after the hanukkah attack in nyc (late last year) and the surge in islamophobia accompanying american aggression and a possible war with iran, young jewish and muslim activists based in rochester wanted to raise their collective voice and recommit to solidarity. theirs is a solidarity rooted in a desire for justice and a political understanding of their respective struggles. in their view, solidarity is safety.
thank u Smriti Jacob and the Rochester Beacon for publishing our open letter. thank u Nate Baldo, Arseniy Justice, Tori Madway, Halima Aweis, Ian Layton, Hatun Guler, Fatimah Arshad, and Mawia Elawad for ur profound understanding of our world.
“In the wake of the December 2019 Hanukkah attack in New York City, Gov. Cuomo announced an increase in security including a $45 million grant administered by the Division of Homeland Security and Emergency Services for communications equipment upgrades. This is meant to assuage Jewish communities and make them feel safer.
But actual safety comes from solidarity, not greater state scrutiny and criminalization, which disproportionately impact people of color and vulnerable communities. Employing state forces as barriers between our fractured communities only furthers our fragmentation and contributes to future distrust and misunderstandings.
We, Muslim and Jewish activists based in Rochester, understand this and are committed to a decolonial understanding of our histories and struggles. We aim to stay invested in and show up for one another, and we urge all our diverse communities to do the same. Let’s band together against the rising tides of violence, in our country and across the globe. Solidarity is safety.” More here.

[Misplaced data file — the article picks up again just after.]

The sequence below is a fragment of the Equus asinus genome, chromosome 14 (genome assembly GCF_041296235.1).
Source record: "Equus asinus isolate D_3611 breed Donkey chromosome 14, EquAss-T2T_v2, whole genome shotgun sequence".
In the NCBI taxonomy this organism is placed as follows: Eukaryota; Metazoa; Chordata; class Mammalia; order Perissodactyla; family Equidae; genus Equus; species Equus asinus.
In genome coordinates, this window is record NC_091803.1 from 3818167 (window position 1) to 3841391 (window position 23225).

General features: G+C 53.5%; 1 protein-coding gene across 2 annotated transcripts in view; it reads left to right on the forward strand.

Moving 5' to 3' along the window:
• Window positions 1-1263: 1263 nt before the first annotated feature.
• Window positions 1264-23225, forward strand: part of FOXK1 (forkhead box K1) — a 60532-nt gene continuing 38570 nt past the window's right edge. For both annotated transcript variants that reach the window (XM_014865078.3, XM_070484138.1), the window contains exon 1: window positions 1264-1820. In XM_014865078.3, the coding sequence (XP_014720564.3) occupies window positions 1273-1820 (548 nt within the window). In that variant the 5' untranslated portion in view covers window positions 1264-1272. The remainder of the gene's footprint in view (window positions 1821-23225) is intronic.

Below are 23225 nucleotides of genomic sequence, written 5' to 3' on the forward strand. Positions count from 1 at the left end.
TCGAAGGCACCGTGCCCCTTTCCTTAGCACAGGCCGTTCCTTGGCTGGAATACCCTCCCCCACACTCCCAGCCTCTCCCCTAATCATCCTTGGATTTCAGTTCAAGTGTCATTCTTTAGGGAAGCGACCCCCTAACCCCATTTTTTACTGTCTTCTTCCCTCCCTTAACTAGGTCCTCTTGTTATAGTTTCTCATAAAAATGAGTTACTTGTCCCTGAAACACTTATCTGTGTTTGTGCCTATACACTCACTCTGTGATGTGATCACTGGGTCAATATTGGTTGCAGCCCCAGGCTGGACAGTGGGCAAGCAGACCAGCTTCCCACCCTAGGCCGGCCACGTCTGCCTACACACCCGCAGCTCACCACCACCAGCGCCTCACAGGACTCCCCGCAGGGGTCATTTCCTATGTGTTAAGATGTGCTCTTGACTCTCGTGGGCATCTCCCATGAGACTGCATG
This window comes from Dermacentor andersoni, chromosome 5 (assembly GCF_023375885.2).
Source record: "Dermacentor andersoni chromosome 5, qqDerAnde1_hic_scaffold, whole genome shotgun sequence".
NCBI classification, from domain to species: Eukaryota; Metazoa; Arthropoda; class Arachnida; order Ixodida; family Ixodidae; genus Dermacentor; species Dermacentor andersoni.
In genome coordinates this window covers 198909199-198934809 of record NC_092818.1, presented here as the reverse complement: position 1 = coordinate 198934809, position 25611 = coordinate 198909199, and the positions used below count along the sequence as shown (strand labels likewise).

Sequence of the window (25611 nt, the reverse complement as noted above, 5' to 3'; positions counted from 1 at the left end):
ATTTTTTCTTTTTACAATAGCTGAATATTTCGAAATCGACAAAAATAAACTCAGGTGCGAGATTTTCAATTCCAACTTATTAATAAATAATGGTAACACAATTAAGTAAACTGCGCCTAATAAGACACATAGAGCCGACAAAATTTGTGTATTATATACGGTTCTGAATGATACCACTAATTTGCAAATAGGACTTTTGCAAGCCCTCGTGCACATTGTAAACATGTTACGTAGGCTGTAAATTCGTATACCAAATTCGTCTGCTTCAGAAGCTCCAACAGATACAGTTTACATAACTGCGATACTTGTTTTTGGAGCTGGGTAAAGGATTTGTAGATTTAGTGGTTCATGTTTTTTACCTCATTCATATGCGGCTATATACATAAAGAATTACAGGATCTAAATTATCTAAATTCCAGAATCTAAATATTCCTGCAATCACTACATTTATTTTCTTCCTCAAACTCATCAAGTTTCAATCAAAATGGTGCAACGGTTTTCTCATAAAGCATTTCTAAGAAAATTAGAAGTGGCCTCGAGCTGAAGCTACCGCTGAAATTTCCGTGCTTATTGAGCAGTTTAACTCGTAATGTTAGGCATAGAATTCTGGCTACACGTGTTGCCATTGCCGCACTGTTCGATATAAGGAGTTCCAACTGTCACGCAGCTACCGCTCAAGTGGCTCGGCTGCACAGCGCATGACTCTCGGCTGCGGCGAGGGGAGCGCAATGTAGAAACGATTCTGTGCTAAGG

wonderful report by darien lamen in which he gives protestors the opportunity to voice their concerns and their reasons for being there, rather than framing the rally himself. thank u for ur important work darien.
Rochester-area youth organized a rally Thursday to oppose war with Iran. Many protesters highlighted the link between imperialism and climate change. Reporter Darien Lamen spoke with Hridesh Singh, Scott Wagner, Crescenzo Scipione, Mara Ahmed, and Emily Good. Listen here.
today we recorded sections from arias by handel, vivaldi and strauss (in italian and german) at RCTV, Rochester’s Community Media Center with our brilliant soprano imani sewell and musician/sound design genius Darien Lamen. the music was composed by tom davis. can’t wait to hear the final mix. recording for #TheInjuredBody – a #film about #racism in #america
building solidarities across ethnicity, race and religion. today at my house. so empowering.
yesterday in my class ‘thru another lens’ we studied ‘afrofuturism & non-linear time’ and ‘who will we be when we are free? on palestine & futurity’ with the brilliant Reilly Hirst who helped us break down some of the complexity in ideas related to futurisms. my students rose to the challenge and helped produce a sharp discussion in class. it’s empowering to know that we can hack into an oppressive timeline and create alternative worlds St. John Fisher College St. John Fisher Honors Program
brilliant screening of #AThinWall, a #film about the #1947 #partition of british #india, at #harrowauditorium @uniwestminster #london
it was organized by #tonguesonfire the wonderful team behind the @ukasianfilmfestival
great attendance and interview by rosie thomas, and so lovely to do the first screening ever with my co-producer and friend Surbhi Dewan